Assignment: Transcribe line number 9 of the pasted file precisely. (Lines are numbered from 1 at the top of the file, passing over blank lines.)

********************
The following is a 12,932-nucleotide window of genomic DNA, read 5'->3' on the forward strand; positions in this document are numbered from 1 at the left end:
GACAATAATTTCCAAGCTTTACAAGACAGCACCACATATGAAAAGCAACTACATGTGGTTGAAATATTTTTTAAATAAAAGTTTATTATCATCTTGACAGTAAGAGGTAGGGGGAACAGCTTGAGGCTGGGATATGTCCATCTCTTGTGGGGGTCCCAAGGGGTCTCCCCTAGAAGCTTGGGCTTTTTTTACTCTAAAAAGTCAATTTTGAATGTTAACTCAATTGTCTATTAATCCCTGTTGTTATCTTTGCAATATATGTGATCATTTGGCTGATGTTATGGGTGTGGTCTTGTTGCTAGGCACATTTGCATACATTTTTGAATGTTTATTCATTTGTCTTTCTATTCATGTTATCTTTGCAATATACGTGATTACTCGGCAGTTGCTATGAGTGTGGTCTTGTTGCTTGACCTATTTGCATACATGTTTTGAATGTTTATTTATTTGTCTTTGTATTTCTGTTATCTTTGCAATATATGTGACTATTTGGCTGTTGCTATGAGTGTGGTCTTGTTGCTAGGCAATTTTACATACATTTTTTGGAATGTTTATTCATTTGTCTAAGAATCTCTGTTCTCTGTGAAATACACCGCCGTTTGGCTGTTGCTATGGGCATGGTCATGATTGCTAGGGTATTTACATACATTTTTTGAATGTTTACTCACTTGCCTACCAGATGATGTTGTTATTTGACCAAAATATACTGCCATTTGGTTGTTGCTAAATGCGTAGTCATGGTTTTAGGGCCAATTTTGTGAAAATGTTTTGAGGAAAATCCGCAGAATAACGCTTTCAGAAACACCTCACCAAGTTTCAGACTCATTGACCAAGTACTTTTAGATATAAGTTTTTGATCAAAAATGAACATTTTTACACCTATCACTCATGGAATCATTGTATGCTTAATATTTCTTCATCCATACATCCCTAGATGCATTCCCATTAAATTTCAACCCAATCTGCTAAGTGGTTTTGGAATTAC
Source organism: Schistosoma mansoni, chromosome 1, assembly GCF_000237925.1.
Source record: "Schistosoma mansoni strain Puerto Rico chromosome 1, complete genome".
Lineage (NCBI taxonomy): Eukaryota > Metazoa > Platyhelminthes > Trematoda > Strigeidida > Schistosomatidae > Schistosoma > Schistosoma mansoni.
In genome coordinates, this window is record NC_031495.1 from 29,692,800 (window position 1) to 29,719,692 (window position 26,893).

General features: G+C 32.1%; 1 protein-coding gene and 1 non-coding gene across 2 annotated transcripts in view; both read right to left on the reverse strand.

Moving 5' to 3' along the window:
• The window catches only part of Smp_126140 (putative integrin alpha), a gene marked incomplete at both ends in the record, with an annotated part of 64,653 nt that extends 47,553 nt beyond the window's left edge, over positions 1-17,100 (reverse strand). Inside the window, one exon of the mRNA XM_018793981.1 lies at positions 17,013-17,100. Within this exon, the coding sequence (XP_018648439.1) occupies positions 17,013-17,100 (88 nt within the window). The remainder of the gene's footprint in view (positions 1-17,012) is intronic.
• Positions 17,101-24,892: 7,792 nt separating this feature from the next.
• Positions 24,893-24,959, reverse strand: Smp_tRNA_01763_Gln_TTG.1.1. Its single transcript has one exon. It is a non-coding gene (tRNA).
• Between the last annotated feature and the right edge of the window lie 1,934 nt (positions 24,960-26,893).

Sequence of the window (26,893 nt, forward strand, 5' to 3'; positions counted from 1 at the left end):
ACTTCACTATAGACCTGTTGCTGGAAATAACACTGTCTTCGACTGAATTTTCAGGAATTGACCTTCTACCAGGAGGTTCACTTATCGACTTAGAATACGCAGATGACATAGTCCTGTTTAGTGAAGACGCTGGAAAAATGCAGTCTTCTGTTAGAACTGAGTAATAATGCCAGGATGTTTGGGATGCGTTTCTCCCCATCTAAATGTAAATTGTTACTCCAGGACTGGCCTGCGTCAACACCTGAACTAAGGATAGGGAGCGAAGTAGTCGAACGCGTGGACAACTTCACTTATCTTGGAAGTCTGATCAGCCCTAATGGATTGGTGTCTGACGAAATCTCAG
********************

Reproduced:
• The window catches only part of Smp_126140 (putative integrin alpha), a gene marked incomplete at both ends in the record, with an annotated part of 64,653 nt that extends 47,553 nt beyond the window's left edge, over positions 1-17,100 (reverse strand). Inside the window, one exon of the mRNA XM_018793981.1 lies at positions 17,013-17,100. Within this exon, the coding sequence (XP_018648439.1) occupies positions 17,013-17,100 (88 nt within the window). The remainder of the gene's footprint in view (positions 1-17,012) is intronic.